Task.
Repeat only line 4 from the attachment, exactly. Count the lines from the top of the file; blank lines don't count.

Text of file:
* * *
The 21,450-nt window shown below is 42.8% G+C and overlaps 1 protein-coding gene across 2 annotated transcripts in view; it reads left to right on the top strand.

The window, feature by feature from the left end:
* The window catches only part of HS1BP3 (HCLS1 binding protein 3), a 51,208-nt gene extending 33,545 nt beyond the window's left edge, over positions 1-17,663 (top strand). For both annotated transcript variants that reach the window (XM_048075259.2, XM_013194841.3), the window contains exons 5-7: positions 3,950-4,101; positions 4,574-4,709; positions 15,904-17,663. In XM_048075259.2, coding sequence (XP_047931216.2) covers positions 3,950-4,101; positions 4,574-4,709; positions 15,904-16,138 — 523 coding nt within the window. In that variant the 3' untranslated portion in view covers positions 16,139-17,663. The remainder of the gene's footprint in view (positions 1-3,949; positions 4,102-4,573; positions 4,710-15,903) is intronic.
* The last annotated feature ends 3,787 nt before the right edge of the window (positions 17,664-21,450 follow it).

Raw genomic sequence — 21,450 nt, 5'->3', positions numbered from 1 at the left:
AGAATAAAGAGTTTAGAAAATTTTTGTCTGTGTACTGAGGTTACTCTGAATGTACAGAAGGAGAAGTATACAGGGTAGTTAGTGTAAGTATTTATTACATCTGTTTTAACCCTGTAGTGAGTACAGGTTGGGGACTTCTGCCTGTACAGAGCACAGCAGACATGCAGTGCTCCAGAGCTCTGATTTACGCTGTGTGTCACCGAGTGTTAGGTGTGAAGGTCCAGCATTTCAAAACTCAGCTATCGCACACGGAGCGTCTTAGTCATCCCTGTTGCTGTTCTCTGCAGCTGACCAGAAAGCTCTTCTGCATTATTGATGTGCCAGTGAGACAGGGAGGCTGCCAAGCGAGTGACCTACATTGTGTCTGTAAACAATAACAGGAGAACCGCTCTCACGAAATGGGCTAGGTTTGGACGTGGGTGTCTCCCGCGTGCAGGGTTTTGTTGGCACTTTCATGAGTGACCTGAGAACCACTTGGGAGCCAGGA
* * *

* The last annotated feature ends 3,787 nt before the right edge of the window (positions 17,664-21,450 follow it).